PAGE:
Chapter 4, on Biological processes and psychological explanation, runs to 60 pages and takes us into the depths of biology so for non-biologists there’s a lot of new terminology introduced very quickly with relatively little depth. As the second option in TMA2 is based on this chapter, the notes on the appropriate sections will probably be more detailed.
I’ve highlighted the key exam topics.
This chapter is very much a whistle-stop tour of how psychology depends on the underlying biology and was formerly covered in somewhat more detail in SD226 Biological Psychology. It’s broken into four basic sections: a brief introduction as to how biology supports psychology, some basic biology, how the nervous system and brain work, and how everything fits together.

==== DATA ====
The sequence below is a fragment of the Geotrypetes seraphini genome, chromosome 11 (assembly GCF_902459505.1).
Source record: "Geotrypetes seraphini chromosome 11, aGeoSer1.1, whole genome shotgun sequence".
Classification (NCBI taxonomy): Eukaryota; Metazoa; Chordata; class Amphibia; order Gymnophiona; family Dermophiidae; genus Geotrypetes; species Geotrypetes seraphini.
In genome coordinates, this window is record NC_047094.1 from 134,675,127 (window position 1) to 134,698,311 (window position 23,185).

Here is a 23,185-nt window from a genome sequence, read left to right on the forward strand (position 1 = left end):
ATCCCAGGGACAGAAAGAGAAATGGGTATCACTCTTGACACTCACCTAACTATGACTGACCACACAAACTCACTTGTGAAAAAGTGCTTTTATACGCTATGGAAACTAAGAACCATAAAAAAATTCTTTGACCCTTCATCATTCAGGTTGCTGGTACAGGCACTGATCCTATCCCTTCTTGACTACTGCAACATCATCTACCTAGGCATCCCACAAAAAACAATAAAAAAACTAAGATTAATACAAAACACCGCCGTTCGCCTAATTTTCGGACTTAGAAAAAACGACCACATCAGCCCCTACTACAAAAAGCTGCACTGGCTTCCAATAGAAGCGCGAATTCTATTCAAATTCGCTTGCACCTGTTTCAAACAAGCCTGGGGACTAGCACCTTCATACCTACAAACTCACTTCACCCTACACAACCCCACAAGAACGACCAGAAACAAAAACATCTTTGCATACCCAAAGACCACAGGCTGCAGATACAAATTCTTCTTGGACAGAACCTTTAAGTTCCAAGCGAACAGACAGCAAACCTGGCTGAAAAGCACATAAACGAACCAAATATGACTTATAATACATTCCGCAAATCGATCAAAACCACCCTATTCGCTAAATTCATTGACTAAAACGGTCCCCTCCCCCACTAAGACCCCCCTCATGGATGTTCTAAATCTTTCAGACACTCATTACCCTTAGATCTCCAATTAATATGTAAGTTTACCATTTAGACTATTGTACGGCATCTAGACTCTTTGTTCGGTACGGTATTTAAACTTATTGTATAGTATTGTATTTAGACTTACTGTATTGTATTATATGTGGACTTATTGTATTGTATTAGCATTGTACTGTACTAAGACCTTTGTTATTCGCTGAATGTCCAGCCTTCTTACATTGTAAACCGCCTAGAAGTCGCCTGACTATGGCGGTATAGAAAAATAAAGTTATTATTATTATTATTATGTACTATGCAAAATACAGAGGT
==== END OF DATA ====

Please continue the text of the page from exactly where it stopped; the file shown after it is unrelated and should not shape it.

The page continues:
We start off with Crick’s (1994) concept of reductionism i.e. that all psychology can ultimately be explained by processes going on within the biology of the brain which the chapter then goes on to knock down. For example, the effects of amphetamine on behaviour can only be understood by considering the position in the social hierarchy of the individual injected (Cacioppo and Berntson, 1992). Similarly, to treat depression one can go down the psychological therapy route or the medicinal route or a combination of the two. Likewise there is the split between the signal that the senses receive and how the brain perceives it: was it just a pattern of dots or was it an exit sign? Finally, the concept of the dualism, the idea that the mind can have an existence independent of the brain.